The primary goal of data management is to help aid organisations and businesses make improved market-leading decisions by optimising the processes in which the team interacts with their data.

DataOps takes this one step further by focusing on interactions surrounding big data. The larger the dataset becomes, the more measures there must be to handle and organise it, and with a successfully deployed DataOps framework, incredibly vast sets of data can be navigated throughout the entire business with ease.

This means that integrating DataOps practices make businesses more agile to data growth. It helps them to scale their data practices, incorporating bigger, faster, and more complex datasets, while maintaining seamless data management.

Without implementation, businesses can expect to face disruptive and destructive consequences.

Major Consequences of poor data management

Businesses that choose to ignore the option of DataOps put themselves at risk of falling behind their competition and losing potential streams of revenue and growth. Some of the most critical consequences of poor data management include.

  • Poor decision making

Data can directly influence market-leading decisions. If this data is low-quality and potentially misleading, businesses may end up investing time and resource into unprofitable areas.

  • Poor productivity

Not only does poor data management have a direct impact on critical decisions, but it also has an impact on the everyday operations of the business itself. Every single employee is affected by poor data management. It can significantly reduce efficiency, stall production, and slow down business operations overall.

  • Increased costs

Decisions that were informed by poor quality or incorrect data don’t only cause inconvenience; they can cost businesses a major less in revenue. Invested time and effort (that could have been delegated to more meaningful streams) based on poor-quality data will see little to no benefits or return, while facilitating unnecessary spending.

  • Production of data silos

A data silo is a set of data that’s accessible to one department, but otherwise unknown or inaccessible to the rest of a business or team. As a result, teams are often subject to miscommunication and confusion which can directly harm a collaborative and organisational workplace culture.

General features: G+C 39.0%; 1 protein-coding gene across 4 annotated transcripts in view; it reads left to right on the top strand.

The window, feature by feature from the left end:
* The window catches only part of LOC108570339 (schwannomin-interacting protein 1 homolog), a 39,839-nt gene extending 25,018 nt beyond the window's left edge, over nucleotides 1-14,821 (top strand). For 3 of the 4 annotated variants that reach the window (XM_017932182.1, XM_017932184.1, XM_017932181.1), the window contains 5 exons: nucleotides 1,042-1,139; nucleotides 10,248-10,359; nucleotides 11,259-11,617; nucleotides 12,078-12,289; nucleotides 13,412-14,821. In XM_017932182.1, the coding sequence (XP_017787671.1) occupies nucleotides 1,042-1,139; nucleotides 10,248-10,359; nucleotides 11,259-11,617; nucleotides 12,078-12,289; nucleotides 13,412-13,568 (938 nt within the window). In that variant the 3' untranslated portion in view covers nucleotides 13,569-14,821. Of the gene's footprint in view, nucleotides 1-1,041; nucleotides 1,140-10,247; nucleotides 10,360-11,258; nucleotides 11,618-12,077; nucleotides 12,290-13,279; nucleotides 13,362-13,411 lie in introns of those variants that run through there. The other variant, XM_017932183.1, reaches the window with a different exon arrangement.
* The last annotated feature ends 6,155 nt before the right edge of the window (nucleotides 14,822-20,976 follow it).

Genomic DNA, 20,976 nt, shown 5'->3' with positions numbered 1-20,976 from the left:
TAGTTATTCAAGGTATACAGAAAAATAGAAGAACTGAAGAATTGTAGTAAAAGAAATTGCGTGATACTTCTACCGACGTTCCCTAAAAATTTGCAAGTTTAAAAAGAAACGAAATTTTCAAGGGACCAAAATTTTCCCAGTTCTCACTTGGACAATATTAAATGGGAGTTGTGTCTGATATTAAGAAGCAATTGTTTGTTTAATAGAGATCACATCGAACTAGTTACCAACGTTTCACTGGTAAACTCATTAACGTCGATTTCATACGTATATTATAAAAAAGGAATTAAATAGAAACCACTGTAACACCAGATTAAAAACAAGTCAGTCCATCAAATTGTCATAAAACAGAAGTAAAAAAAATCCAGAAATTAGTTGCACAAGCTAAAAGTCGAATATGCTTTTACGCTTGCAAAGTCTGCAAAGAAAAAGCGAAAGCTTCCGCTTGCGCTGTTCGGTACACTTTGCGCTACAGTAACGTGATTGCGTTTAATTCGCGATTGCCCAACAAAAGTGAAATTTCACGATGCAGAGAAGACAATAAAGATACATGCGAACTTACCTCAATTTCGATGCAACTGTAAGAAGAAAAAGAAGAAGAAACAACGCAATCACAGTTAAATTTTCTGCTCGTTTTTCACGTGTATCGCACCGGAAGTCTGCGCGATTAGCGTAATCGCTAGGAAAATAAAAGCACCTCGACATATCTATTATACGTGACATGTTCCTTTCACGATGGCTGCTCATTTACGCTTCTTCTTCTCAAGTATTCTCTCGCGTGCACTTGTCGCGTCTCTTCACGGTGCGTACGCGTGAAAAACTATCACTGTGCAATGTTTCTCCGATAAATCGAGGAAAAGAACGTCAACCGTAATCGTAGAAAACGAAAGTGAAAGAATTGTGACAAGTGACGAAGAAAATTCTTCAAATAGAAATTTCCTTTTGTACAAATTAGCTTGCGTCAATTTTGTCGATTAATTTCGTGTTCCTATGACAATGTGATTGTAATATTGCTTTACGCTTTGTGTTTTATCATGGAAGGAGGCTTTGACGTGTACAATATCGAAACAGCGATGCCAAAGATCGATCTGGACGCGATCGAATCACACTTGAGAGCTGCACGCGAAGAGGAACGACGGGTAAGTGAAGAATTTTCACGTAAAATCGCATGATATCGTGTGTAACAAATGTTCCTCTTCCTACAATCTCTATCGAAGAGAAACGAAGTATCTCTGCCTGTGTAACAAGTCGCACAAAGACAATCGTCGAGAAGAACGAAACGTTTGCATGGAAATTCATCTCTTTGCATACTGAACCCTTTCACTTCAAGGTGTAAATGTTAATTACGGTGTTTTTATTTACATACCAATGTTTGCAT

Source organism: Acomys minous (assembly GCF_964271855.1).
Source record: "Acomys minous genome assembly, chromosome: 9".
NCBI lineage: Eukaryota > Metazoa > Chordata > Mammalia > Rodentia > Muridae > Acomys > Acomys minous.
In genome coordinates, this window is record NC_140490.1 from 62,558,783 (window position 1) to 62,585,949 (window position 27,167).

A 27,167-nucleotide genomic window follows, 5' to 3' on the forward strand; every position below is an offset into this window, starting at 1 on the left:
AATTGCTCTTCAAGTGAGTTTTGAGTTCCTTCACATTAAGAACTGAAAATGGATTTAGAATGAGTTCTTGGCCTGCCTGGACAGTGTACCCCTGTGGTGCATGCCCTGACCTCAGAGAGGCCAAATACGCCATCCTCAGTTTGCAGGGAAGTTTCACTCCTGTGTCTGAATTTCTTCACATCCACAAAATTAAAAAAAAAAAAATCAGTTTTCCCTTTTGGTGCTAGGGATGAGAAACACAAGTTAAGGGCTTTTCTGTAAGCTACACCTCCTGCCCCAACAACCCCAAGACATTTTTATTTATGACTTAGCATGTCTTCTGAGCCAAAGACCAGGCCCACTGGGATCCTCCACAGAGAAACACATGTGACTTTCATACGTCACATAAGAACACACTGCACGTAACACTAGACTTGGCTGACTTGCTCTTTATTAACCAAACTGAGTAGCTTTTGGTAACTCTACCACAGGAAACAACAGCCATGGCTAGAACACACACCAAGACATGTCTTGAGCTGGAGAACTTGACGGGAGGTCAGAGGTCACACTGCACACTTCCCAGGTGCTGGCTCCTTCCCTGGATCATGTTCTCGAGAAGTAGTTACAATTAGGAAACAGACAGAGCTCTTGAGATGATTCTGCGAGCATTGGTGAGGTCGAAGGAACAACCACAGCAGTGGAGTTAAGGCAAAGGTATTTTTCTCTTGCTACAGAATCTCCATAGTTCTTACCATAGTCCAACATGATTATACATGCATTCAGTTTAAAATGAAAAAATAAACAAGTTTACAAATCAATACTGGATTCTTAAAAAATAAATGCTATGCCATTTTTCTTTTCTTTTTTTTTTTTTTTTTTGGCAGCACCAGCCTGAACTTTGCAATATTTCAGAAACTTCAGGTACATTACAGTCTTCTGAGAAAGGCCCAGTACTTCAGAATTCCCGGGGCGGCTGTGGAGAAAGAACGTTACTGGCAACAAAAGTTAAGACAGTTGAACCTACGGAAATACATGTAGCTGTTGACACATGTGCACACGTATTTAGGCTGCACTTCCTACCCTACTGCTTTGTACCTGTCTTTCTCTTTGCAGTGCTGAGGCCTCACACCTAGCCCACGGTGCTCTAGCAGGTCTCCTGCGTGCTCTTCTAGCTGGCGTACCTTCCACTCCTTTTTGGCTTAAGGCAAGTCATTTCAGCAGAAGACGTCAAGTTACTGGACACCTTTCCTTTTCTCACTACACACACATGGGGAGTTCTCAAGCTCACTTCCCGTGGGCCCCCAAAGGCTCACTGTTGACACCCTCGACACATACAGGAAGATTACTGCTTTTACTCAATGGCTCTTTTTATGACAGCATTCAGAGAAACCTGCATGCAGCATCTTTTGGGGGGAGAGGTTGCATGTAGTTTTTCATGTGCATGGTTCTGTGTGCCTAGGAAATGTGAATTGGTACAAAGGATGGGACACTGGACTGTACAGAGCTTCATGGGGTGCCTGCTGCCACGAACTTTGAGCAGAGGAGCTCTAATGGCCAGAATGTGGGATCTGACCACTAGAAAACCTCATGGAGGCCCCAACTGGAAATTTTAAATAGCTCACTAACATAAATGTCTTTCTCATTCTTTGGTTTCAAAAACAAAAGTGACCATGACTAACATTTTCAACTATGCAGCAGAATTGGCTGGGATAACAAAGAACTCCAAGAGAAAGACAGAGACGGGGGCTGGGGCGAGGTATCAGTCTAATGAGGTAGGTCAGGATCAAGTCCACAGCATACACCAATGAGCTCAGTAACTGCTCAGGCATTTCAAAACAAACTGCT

These consequences show how important it is to thoroughly assess your data management framework. The quicker you eliminate any inaccuracies or redundancies, such as harmful data silos, the less risk there is of falling victim to poor data.

By establishing an operational DataOps framework, businesses can expect to reduce, or fully eliminate, these challenges.

RELATED: The Ultimate Guide to Data Operations

What does a good DataOps framework look like?

To accomplish and demonstrate its principles, a good DataOps framework will complete four key objectives:

  1. Bring visibility and transparency to data stacks and operations.
  2. Improve the quality of a business’s data.
  3. Build trust, reliability, and authority of presented data.
  4. Reduce the time it takes to make data-driven decisions.

To implement a successful DataOps framework, businesses must improve and evaluate both the underlying technology used to process and collate data, as well as the infrastructure that holds and accounts for increasingly vast datasets.

In doing so, businesses can move towards a more automated, integrated, and easily accessible DataOps framework. A successful DataOps framework can provide and nurture a clear culture of communication and collaboration. Another follow-on effect is the elimination of data silos, ensuring an end to misinformation and frustration.

Join the DataOps revolution

For more of the latest insights in data operations and technology, why not visit our tech blog here. If you have a specific question and would like to get in touch with one of our specialists, contact us here via phone or email.

Riversafe

By Riversafe